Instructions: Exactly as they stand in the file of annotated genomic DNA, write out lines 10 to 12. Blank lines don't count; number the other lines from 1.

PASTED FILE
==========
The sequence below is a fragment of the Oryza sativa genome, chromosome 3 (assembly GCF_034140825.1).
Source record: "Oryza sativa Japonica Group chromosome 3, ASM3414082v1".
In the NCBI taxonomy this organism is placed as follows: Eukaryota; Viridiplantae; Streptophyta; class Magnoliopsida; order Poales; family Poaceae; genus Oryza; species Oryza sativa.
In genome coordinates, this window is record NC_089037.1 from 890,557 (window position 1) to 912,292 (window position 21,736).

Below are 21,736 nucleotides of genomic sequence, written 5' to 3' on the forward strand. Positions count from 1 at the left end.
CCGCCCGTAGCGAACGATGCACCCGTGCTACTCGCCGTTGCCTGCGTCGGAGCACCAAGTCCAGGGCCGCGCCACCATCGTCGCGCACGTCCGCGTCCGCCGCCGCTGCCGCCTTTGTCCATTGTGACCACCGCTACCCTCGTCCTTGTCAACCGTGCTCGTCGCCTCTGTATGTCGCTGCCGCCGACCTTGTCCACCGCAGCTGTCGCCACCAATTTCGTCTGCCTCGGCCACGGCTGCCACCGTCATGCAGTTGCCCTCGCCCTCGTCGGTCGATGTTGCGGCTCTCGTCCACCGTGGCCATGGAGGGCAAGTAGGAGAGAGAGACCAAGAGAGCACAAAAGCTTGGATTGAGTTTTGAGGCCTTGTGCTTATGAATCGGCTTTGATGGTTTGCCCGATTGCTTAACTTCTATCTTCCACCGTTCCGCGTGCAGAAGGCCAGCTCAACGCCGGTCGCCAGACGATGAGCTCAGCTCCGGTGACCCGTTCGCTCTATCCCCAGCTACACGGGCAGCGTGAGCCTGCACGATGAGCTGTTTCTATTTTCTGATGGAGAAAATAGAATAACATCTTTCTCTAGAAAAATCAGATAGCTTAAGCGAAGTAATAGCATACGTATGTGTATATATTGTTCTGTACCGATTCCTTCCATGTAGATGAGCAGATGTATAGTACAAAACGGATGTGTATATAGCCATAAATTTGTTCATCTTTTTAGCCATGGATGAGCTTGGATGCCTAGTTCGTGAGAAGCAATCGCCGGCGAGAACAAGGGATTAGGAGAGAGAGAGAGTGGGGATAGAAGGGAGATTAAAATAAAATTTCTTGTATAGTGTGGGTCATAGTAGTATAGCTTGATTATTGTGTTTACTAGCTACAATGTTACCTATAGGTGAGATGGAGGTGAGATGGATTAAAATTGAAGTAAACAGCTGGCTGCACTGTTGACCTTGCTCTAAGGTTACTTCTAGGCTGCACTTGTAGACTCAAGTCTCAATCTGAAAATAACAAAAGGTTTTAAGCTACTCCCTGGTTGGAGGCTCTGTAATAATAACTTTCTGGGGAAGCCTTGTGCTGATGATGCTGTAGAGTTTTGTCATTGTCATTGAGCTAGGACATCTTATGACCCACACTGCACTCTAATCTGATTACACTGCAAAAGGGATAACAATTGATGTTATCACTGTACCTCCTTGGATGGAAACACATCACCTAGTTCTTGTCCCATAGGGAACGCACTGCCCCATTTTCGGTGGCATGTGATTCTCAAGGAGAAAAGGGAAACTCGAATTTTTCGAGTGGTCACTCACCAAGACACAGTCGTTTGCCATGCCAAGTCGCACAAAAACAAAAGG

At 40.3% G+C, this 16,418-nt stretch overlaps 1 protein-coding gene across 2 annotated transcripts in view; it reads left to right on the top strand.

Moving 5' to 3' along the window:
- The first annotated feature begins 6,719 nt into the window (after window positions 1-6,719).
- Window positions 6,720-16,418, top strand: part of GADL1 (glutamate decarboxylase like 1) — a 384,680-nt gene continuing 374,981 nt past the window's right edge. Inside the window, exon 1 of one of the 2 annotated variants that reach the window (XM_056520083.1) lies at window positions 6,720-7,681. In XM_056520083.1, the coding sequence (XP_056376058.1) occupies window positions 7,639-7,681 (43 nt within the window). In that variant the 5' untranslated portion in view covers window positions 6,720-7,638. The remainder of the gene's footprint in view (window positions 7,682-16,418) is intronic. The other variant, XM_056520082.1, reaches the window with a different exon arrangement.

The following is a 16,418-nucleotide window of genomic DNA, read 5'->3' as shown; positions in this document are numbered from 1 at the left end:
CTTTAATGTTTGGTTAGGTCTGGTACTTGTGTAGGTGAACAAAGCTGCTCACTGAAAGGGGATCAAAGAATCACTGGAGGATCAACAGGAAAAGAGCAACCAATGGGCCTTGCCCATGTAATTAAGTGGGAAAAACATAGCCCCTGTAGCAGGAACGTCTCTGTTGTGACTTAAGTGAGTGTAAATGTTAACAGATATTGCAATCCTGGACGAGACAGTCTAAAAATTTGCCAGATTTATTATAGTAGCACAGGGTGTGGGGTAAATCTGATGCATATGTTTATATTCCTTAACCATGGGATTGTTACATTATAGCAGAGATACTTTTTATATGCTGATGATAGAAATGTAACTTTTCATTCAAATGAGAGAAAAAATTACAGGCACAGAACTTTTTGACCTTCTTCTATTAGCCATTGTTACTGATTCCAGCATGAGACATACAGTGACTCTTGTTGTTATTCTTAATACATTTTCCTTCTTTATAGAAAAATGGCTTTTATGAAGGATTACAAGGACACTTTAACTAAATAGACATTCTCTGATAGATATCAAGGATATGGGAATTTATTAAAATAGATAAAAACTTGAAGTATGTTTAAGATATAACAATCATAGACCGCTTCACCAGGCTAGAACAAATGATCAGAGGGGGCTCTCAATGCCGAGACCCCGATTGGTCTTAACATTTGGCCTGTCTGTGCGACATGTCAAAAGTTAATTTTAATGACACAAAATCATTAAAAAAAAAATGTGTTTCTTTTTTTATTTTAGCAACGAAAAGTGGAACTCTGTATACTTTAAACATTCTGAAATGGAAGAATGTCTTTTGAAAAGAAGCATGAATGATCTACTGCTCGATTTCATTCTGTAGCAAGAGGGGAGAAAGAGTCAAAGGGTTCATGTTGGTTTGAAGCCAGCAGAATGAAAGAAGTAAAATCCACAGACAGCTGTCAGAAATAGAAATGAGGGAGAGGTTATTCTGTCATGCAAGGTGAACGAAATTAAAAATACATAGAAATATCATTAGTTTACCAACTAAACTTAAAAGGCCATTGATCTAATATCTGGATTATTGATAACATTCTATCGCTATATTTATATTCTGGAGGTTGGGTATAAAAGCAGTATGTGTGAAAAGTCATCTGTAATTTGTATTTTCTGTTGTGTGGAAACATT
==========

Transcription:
- Window positions 6,720-16,418, top strand: part of GADL1 (glutamate decarboxylase like 1) — a 384,680-nt gene continuing 374,981 nt past the window's right edge. Inside the window, exon 1 of one of the 2 annotated variants that reach the window (XM_056520083.1) lies at window positions 6,720-7,681. In XM_056520083.1, the coding sequence (XP_056376058.1) occupies window positions 7,639-7,681 (43 nt within the window). In that variant the 5' untranslated portion in view covers window positions 6,720-7,638. The remainder of the gene's footprint in view (window positions 7,682-16,418) is intronic. The other variant, XM_056520082.1, reaches the window with a different exon arrangement.

The following is a 16,418-nucleotide window of genomic DNA, read 5'->3' as shown; positions in this document are numbered from 1 at the left end:
CTTTAATGTTTGGTTAGGTCTGGTACTTGTGTAGGTGAACAAAGCTGCTCACTGAAAGGGGATCAAAGAATCACTGGAGGATCAACAGGAAAAGAGCAACCAATGGGCCTTGCCCATGTAATTAAGTGGGAAAAACATAGCCCCTGTAGCAGGAACGTCTCTGTTGTGACTTAAGTGAGTGTAAATGTTAACAGATATTGCAATCCTGGACGAGACAGTCTAAAAATTTGCCAGATTTATTATAGTAGCACAGGGTGTGGGGTAAATCTGATGCATATGTTTATATTCCTTAACCATGGGATTGTTACATTATAGCAGAGATACTTTTTATATGCTGATGATAGAAATGTAACTTTTCATTCAAATGAGAGAAAAAATTACAGGCACAGAACTTTTTGACCTTCTTCTATTAGCCATTGTTACTGATTCCAGCATGAGACATACAGTGACTCTTGTTGTTATTCTTAATACATTTTCCTTCTTTATAGAAAAATGGCTTTTATGAAGGATTACAAGGACACTTTAACTAAATAGACATTCTCTGATAGATATCAAGGATATGGGAATTTATTAAAATAGATAAAAACTTGAAGTATGTTTAAGATATAACAATCATAGACCGCTTCACCAGGCTAGAACAAATGATCAGAGGGGGCTCTCAATGCCGAGACCCCGATTGGTCTTAACATTTGGCCTGTCTGTGCGACATGTCAAAAGTTAATTTTAATGACACAAAATCATTAAAAAAAAAATGTGTTTCTTTTTTTATTTTAGCAACGAAAAGTGGAACTCTGTATACTTTAAACATTCTGAAATGGAAGAATGTCTTTTGAAAAGAAGCATGAATGATCTACTGCTCGATTTCATTCTGTAGCAAGAGGGGAGAAAGAGTCAAAGGGTTCATGTTGGTTTGAAGCCAGCAGAATGAAAGAAGTAAAATCCACAGACAGCTGTCAGAAATAGAAATGAGGGAGAGGTTATTCTGTCATGCAAGGTGAACGAAATTAAAAATACATAGAAATATCATTAGTTTACCAACTAAACTTAAAAGGCCATTGATCTAATATCTGGATTATTGATAACATTCTATCGCTATATTTATATTCTGGAGGTTGGGTATAAAAGCAGTATGTGTGAAAAGTCATCTGTAATTTGTATTTTCTGTTGTGTGGAAACATT